85% of Australia ’s population lives close to the coast and this is increasing. The coast is also extremely dynamic, as it is the last line of defense from forces such as extreme storms, waves, currents and sea-level rise. Understanding how coastlines change is therefore essential for adequate coastal planning and reducing the risk of natural disasters into the future.

This exciting project will make use of cutting-edge image segmentation algorithms from Meta/Facebook (https://segment-anything.com/) to develop a robust way of tracking coastal change from a smartphone (e.g. Android/iPhone) and other camera devices. The project will analyse a vast dataset of smartphone images collected all over the world as part of the CoastSnap community beach monitoring project (www.coastsnap.com), as well as the extensive network of coastal imaging cameras operated by the UNSW Water Research Laboratory. It will then evaluate the extent to which the Segment Anything Model can robustly identify shoreline positions over a wide variety of shorelines – and compare it to existing techniques.

School
Computer Science and Engineering
Research Area

Computer vision | Artificial intelligence | Coastal engineering | Image segmentation

This project is a unique opportunity to undertake applied artificial intelligence research to solve a critical problem related to coastal engineering. The UNSW Water Research Laboratory (WRL) and UNSW School of Computer Science and Engineering are leaders of their respective fields in coastal engineering and computer vision. WRL are the global developers of the CoastSnap community beach monitoring program which is operating in 27 countries worldwide. The two lead supervisors on this project (Dr. Harley and A/Prof Song) are prestigious UNSW Scientia Fellows and are global leaders in their areas of research.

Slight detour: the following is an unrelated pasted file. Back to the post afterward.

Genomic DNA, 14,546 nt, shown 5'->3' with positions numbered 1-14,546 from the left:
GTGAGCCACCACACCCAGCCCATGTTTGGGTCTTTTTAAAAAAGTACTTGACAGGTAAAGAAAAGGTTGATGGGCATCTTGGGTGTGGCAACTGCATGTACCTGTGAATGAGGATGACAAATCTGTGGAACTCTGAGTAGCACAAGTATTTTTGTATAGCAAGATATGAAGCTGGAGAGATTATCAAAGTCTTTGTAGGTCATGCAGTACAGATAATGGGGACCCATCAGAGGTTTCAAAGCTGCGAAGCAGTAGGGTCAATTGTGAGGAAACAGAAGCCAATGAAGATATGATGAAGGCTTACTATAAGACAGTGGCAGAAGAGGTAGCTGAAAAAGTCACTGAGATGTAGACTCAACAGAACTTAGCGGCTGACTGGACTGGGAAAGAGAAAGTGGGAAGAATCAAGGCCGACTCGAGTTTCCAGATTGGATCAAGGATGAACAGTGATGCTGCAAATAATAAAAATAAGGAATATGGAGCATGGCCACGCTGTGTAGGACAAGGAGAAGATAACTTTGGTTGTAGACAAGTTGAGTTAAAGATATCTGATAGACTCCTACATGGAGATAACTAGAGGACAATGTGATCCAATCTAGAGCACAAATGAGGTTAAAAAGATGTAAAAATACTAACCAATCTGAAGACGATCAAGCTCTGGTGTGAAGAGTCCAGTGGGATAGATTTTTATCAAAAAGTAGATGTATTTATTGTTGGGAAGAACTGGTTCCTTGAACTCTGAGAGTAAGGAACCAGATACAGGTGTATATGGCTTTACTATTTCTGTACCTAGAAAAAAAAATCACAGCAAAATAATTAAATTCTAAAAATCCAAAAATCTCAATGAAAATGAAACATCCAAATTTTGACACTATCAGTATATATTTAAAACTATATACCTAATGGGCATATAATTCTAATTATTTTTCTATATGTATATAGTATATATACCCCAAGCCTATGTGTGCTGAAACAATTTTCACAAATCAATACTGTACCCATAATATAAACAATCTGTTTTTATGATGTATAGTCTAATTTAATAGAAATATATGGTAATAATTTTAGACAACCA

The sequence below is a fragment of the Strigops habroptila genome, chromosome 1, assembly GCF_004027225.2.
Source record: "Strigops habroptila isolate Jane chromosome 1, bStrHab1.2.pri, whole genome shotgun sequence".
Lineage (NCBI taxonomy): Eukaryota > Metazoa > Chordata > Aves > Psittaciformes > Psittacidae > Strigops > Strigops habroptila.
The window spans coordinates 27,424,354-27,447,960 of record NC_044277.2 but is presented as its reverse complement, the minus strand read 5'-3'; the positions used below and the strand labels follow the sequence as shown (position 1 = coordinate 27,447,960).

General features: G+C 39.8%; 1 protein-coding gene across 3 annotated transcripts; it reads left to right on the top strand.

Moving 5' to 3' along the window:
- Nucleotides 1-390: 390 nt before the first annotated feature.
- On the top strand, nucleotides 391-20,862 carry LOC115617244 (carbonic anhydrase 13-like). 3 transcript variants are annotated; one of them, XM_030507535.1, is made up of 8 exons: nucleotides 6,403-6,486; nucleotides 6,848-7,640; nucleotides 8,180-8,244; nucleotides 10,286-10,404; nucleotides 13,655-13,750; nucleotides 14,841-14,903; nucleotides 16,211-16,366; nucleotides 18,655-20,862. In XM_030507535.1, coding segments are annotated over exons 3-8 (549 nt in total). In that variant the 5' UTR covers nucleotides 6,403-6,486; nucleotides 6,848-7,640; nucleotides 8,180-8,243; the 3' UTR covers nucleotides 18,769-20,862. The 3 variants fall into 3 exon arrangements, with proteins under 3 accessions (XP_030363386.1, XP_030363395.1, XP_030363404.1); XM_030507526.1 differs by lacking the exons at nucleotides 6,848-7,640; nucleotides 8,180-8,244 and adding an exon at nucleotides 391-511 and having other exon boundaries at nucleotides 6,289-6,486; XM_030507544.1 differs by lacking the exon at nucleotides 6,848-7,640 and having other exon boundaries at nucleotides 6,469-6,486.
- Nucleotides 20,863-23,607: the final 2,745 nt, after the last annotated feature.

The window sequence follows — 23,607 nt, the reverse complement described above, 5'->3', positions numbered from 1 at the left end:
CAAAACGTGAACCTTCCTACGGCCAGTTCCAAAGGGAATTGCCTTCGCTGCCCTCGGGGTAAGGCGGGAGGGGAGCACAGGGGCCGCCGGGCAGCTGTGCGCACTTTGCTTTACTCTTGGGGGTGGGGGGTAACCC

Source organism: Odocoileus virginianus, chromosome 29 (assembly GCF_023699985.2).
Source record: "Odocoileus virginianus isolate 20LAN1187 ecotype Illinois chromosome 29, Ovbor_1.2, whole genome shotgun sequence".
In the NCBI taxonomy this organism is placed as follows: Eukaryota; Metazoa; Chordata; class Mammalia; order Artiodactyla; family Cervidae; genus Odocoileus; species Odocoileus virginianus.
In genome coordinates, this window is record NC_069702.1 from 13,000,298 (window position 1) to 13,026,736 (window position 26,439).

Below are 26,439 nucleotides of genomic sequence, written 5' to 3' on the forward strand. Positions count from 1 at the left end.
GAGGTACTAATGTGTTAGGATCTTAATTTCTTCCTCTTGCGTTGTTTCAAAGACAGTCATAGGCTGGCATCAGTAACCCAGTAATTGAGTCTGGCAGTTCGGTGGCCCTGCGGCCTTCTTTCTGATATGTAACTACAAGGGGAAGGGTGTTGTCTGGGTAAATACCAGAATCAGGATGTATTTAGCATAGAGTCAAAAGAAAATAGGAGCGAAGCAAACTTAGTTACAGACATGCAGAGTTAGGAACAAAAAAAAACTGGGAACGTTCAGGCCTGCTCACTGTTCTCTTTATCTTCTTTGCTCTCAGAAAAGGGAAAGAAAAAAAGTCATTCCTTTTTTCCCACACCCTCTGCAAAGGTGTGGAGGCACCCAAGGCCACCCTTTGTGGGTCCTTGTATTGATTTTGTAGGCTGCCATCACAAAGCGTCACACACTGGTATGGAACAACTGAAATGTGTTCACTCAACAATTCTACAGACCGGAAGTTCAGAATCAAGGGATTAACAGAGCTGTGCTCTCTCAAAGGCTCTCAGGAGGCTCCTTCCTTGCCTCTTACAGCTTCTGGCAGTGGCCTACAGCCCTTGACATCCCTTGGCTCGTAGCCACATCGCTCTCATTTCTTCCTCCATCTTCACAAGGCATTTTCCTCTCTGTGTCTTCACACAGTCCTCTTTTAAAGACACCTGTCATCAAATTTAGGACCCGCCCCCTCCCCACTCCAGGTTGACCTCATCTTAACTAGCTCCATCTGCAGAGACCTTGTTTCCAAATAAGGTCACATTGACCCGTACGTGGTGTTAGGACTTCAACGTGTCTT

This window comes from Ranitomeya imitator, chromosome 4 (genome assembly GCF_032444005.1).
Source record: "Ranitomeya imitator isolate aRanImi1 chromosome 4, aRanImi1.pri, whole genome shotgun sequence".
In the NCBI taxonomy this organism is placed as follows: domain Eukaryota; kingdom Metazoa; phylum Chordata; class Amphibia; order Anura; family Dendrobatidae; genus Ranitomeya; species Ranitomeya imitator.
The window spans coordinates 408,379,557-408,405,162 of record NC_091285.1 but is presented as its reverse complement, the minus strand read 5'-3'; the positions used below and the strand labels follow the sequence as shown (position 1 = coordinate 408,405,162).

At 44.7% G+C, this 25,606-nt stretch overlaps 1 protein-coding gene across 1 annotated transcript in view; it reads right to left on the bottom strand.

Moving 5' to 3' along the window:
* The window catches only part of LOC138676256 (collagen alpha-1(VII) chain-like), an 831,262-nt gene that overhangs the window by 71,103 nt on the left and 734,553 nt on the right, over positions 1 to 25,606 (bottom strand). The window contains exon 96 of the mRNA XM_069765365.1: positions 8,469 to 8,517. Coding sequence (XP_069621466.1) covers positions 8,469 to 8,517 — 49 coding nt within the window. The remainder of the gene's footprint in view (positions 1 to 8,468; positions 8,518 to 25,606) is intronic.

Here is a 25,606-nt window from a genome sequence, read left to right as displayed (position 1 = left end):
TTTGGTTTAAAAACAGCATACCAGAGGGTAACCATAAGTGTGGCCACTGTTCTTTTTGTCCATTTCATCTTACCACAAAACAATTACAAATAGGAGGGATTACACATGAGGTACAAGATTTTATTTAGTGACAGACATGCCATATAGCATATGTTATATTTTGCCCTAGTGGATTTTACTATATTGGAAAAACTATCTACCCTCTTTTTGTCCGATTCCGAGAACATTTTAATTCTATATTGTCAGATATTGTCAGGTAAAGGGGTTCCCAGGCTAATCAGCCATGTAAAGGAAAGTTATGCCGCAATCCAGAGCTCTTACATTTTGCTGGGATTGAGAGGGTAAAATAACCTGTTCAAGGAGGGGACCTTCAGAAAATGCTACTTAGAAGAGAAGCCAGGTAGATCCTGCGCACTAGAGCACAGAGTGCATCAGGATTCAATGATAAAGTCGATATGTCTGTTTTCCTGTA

• The expected outcomes of the project are the development of a prototype tool (written in Python language) to identify the shoreline position from beach images. 
  • This tool will be compared to existing image processing techniques based on colour differences between sand and water. 
  • A journal publication with regards to the accuracy of this new technique to mapping shoreline change may also be warranted.